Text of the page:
If Republicans want to win New Hampshire’s electoral votes for just the second time since 1988, there is a GOP candidate who handily beats President Joe Biden in Granite State polling.
Gov. Chris Sununu.
Meanwhile, on the eve of former President Donald Trump’s first visit to the state since announcing his candidacy, New Hampshire Republicans are evenly split on whether they want him to be the nominee in 2024.
Those are the findings of the latest New Hampshire Journal/Coefficient poll, conducted just days before the state party’s annual committee meeting on Saturday.
Asked to pick between Trump and “someone else,” 43 percent of primary voters picked the former president and 42 percent wanted an alternative. Given a list of choices, 37 percent support Trump, 26 percent back Gov. Ron DeSantis, and 13 percent said Sununu. No other candidates broke the 5 percent barrier.
“In the state that hosts the nation’s first primary, voters are already foreshadowing the potential dynamics of the 2024 presidential race,” said Ryan Munce, president of Coefficient polling. “It is a mixed story for former President Trump. He still maintains a plurality of support among Republican primary voters and has more support among his party faithful than President Biden has among Democrats.
“However, the poll clearly demonstrates Trump would struggle to win the general election, Munce added. “Next summer, Republican voters may have to choose between giving Trump a third nomination or having a clear winner in November of 2024.”
As in other recent polls, both 2020 nominees are having difficulties with their party’s voters. Only 37 percent of New Hampshire Democrats would back Biden over another candidate. Just 25 percent backed Biden over Transportation Secretary Pete Buttigieg (16 percent), Michelle Obama (15 percent), and Vice President Kamala Harris (5 percent).
And 36 percent say there are undecided.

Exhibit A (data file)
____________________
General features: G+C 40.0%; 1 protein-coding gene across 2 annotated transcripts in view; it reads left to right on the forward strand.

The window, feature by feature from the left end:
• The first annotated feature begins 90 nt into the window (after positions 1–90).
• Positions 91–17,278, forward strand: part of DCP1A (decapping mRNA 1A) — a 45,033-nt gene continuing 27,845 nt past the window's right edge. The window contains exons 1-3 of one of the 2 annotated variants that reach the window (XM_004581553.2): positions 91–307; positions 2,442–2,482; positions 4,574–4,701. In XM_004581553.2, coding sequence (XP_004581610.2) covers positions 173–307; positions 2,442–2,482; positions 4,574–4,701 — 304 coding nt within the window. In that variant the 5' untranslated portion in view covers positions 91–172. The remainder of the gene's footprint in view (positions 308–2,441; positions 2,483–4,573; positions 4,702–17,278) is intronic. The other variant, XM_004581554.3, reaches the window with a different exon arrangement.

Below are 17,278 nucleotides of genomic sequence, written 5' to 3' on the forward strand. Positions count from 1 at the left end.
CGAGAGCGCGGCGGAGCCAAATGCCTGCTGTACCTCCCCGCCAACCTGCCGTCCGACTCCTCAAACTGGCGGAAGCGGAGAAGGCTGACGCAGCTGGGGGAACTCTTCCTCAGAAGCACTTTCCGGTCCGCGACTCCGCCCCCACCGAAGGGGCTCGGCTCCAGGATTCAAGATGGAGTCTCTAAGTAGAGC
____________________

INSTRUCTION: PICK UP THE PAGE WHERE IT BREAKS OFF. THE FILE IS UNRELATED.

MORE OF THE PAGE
Interestingly, Biden’s best numbers are among low-intensity Democrats — those who have voted in just one of the previous four elections (40 percent. Among those “four for fours,” as regular primary voters are known, Biden is at 27 percent.
Biden’s advantage over Buttigieg comes almost entirely from older, self-identified conservative Democrats without college degrees — a fading part of the party’s coalition.
“These results indicate a sizeable number of New Hampshire Republicans and Democrats alike are ready to turn the page and move on from Joe Biden and Donald Trump,” said GOP strategist Jim Merrill. “Both enter the 2024 primary season as frontrunners, but this data shows their success is far from assured.”
But it is the general election match-up that presents perhaps the most interesting dynamic.
In a head-to-head vote among all Granite State voters, Biden and Trump were in a statistical tie (40 to 39 percent respectively). But Sununu handily beat Biden by 12 points, 48-36 percent. Among “four-for-fours,” Sununu had a 49-37 percent advantage over the incumbent president.
Although Sununu has yet to decide about running, his margin over Biden shows a potential path for him should he move forward. Sununu himself has talked about the need to expand Republican appeal beyond traditional strongholds. His strength in a “purple state” could mean he could put other states in play, too.
“Any Republican who is going to be successful in getting to the White House needs to carve a purple path, in addition to securing the traditional red base,” said a Washington, D.C., based strategist who is currently unaffiliated in the 2024 cycle. “Looking at how Sununu built a coalition of Republicans, Democrats, and independents in his home state is proof positive that it can be done. If someone can do that it puts a lot of states in play. States like New Hampshire, Maine, Virginia, Arizona, and Colorado become true tossups, states Democrats can’t afford to lose.”
Gov. Sununu will not be attending Saturday’s state committee meeting where Trump is scheduled to speak.
And Greg Moore, executive director of Americans for Prosperity – New Hampshire, noted Biden’s numbers among Granite State women voters are surprisingly weak. He had just 44 percent against Trump and lost women 43-41 percent to Sununu.
“Considering the partisan gender gap in 2020, Biden seems to have lost support among women,” Moore said.
In a new national Echelon Insights poll, Biden’s approval dropped to 40 percent — the lowest since he took office. The controversy over his decision to strip New Hampshire of its First in the Nation primary is unlikely to help his standing in the Granite State.
“It’s no surprise that Gov. Sununu is one of those next-generation leaders New Hampshire voters are looking to. The strength of his showing in this survey, coupled with his record of accomplishments and heightened national stature, will only further encourage talk about a Sununu campaign for president,” Merrill said.